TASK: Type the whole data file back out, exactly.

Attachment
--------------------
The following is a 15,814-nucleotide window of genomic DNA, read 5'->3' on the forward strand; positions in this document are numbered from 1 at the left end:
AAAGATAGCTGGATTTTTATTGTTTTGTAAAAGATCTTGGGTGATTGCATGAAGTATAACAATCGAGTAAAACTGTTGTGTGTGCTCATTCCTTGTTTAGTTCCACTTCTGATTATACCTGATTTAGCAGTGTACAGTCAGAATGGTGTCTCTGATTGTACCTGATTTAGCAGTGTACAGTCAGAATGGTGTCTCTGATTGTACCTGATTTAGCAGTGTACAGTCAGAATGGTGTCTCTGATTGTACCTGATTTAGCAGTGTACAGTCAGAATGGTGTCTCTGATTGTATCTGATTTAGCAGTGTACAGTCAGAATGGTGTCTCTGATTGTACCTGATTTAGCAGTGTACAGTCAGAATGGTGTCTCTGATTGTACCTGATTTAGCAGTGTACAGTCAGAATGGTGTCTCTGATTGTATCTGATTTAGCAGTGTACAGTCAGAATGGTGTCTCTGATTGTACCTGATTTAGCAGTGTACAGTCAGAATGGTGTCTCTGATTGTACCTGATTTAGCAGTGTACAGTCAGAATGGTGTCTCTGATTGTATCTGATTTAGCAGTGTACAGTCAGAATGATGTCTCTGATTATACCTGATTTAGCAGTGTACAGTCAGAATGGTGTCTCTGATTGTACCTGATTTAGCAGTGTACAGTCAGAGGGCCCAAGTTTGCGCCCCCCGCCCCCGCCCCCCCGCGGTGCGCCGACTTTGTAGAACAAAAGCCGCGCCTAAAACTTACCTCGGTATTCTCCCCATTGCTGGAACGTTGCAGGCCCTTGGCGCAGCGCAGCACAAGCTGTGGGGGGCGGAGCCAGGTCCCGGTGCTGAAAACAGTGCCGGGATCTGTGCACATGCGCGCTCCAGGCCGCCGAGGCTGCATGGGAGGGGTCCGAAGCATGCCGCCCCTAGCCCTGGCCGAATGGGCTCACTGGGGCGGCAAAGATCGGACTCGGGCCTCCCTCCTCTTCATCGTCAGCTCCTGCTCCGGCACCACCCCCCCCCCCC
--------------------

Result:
The following is a 15,814-nucleotide window of genomic DNA, read 5'->3' on the forward strand; positions in this document are numbered from 1 at the left end:
AAAGATAGCTGGATTTTTATTGTTTTGTAAAAGATCTTGGGTGATTGCATGAAGTATAACAATCGAGTAAAACTGTTGTGTGTGCTCATTCCTTGTTTAGTTCCACTTCTGATTATACCTGATTTAGCAGTGTACAGTCAGAATGGTGTCTCTGATTGTACCTGATTTAGCAGTGTACAGTCAGAATGGTGTCTCTGATTGTACCTGATTTAGCAGTGTACAGTCAGAATGGTGTCTCTGATTGTACCTGATTTAGCAGTGTACAGTCAGAATGGTGTCTCTGATTGTATCTGATTTAGCAGTGTACAGTCAGAATGGTGTCTCTGATTGTACCTGATTTAGCAGTGTACAGTCAGAATGGTGTCTCTGATTGTACCTGATTTAGCAGTGTACAGTCAGAATGGTGTCTCTGATTGTATCTGATTTAGCAGTGTACAGTCAGAATGGTGTCTCTGATTGTACCTGATTTAGCAGTGTACAGTCAGAATGGTGTCTCTGATTGTACCTGATTTAGCAGTGTACAGTCAGAATGGTGTCTCTGATTGTATCTGATTTAGCAGTGTACAGTCAGAATGATGTCTCTGATTATACCTGATTTAGCAGTGTACAGTCAGAATGGTGTCTCTGATTGTACCTGATTTAGCAGTGTACAGTCAGAGGGCCCAAGTTTGCGCCCCCCGCCCCCGCCCCCCCGCGGTGCGCCGACTTTGTAGAACAAAAGCCGCGCCTAAAACTTACCTCGGTATTCTCCCCATTGCTGGAACGTTGCAGGCCCTTGGCGCAGCGCAGCACAAGCTGTGGGGGGCGGAGCCAGGTCCCGGTGCTGAAAACAGTGCCGGGATCTGTGCACATGCGCGCTCCAGGCCGCCGAGGCTGCATGGGAGGGGTCCGAAGCATGCCGCCCCTAGCCCTGGCCGAATGGGCTCACTGGGGCGGCAAAGATCGGACTCGGGCCTCCCTCCTCTTCATCGTCAGCTCCTGCTCCGGCACCACCCCCCCCCCCC